Sunday, April 15, 2007

"Capable across a wide range of ahtletic activities"

This is a quote taken from the trial edition of the Crossfit Journal describing Olympian and Crossfit trainer Eva Twardokens. What does this really mean to you though? Think of this as establishing a base of fitness and then becoming more specific as you ready yourself for your individual event. For myself this means that now that I have established a good base of cardiovascular fitness and strength I will now become more specific toward my event (combat) by integrating things into my training that more directly address the rigors of said event. This means more interval training that requires bursts of speed and strength, with rest. More long distance hiking over uneven terrain, more max effort followed by sustained measured low output.
If you train crossfit, or another random interval style of training you will find that you never really 'succeed' in the traditional sense. This is due to the fact that your 'event' is always changing, therefore your body is never able to adapt to it and settle into a rhythm.
Take a highly skilled runner, someone who can knock out 3 miles in 15 minutes. You must assume has has a ton of endurance. So you throw him on a bicycle and he is promptly destroyed by a biker who would normally be considered to have less endurance when you compare their standings in their respective events. This is because each of these athletes is preparing for a very specific sport.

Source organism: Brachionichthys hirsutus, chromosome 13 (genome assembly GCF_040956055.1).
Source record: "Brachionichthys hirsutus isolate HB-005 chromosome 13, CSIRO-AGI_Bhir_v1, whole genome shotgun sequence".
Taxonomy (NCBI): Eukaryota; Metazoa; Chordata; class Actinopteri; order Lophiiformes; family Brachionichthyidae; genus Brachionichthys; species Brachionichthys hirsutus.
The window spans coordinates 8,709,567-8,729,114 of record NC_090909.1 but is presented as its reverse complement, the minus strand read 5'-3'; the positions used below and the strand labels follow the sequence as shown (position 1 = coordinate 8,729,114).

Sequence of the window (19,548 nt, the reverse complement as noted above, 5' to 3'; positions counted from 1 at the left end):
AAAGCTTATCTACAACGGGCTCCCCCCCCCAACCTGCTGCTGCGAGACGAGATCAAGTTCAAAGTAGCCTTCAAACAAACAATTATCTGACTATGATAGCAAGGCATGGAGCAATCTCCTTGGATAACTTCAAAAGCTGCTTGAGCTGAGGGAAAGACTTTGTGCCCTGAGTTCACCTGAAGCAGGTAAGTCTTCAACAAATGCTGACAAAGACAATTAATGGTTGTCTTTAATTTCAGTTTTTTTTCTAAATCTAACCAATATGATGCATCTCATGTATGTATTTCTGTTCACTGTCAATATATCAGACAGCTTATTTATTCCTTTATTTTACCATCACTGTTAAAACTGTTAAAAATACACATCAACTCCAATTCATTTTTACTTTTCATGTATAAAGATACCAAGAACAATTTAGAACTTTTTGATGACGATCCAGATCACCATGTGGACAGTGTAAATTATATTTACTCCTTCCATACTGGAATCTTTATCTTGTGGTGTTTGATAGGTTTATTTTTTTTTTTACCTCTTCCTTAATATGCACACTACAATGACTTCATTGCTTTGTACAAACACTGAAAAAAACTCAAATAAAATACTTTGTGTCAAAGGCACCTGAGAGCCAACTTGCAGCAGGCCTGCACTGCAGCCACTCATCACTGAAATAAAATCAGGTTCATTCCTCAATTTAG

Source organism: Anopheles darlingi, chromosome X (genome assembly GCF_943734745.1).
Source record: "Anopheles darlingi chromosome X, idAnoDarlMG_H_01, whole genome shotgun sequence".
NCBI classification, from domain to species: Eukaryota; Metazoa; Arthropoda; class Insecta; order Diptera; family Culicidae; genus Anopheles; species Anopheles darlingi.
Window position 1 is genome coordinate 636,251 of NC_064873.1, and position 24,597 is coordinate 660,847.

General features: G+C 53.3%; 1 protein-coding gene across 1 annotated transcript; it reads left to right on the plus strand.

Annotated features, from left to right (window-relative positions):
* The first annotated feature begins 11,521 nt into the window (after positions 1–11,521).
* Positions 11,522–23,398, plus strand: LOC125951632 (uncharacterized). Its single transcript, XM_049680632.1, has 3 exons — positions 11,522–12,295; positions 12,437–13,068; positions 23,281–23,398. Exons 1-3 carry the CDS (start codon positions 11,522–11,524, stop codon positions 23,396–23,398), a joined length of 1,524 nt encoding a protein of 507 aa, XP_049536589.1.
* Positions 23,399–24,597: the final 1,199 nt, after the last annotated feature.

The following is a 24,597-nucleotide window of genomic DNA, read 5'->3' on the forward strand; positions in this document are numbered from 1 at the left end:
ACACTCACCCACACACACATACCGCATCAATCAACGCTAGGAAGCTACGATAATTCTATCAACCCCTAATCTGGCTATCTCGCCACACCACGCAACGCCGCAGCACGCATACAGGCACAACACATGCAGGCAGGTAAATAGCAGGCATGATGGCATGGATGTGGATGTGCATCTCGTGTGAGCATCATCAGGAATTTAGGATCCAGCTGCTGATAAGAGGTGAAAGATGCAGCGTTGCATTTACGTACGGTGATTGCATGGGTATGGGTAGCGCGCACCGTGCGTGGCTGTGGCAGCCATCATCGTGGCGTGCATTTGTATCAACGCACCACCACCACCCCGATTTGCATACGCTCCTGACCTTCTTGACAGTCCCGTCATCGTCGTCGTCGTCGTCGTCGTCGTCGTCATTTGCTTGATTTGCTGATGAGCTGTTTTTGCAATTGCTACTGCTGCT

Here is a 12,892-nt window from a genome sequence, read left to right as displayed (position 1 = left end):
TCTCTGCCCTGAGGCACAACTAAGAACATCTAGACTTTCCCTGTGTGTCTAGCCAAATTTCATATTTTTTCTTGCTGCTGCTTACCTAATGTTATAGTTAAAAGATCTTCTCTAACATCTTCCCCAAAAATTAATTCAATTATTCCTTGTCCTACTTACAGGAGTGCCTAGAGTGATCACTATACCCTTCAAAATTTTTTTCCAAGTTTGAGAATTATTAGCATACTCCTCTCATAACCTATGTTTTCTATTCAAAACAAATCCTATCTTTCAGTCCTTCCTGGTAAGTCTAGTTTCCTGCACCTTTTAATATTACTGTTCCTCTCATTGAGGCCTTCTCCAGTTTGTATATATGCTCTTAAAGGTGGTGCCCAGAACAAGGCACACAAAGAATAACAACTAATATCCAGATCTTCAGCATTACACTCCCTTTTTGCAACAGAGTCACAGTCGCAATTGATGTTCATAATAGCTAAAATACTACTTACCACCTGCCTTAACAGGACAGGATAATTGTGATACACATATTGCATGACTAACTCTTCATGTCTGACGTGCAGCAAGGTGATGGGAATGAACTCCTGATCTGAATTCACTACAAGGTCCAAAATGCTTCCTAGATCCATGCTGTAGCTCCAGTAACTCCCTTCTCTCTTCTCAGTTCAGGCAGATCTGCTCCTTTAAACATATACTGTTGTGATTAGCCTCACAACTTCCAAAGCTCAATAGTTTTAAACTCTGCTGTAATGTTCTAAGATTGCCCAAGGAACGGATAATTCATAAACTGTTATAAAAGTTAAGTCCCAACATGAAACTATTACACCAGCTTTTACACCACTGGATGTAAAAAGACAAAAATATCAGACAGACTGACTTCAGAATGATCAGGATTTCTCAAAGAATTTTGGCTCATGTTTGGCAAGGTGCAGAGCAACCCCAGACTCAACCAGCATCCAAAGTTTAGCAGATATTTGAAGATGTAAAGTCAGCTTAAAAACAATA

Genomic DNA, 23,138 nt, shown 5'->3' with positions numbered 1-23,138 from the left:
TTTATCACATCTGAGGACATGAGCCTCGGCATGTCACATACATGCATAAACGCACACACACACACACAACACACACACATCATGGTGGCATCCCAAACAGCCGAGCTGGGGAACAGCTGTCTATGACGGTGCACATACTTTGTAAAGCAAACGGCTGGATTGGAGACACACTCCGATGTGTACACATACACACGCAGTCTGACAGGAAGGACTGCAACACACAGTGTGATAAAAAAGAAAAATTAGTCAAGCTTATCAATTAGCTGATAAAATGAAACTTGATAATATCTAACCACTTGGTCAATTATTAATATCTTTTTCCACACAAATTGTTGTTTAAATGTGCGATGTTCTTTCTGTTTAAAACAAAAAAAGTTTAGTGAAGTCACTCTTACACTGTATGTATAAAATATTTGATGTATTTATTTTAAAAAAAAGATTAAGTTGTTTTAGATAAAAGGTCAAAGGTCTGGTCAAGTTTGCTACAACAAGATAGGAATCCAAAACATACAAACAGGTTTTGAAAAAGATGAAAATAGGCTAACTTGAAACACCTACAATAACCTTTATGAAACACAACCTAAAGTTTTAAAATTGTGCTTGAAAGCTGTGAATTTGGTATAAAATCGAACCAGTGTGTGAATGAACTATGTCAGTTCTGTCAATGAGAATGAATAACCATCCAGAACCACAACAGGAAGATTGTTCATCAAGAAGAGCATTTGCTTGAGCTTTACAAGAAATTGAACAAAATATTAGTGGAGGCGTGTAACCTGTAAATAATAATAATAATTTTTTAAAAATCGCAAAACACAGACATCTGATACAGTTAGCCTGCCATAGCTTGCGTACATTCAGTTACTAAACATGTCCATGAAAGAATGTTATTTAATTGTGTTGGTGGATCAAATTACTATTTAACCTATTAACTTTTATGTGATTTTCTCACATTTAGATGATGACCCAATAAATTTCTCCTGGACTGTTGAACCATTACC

Now we break this down into a numbers game. Take your average Crossfitter of Girevik and put them up against a skilled runner. They are beaten in a foot race. You then select nine other events and watch the Crossfitter or Girevik systematically destroy the runner event after event. It is because the former is training for a wider range of events and is able to adapt more easily than the runner.
This form of training is more and more falling into favor with the elite community of firefighters, police, Soldiers and Marines, and the spec ops community. This is because they never know what their next event will be.
Now think about your day to day life. You may not be fighting insurgents or putting out fires, but surely you face events with unknown factors. Working an 18 hour day at the office, carrying a stroller down a flight of subway stairs, carrying heavy boxes, chasing your children around the park.
Which system do you think will best prepare you for that?

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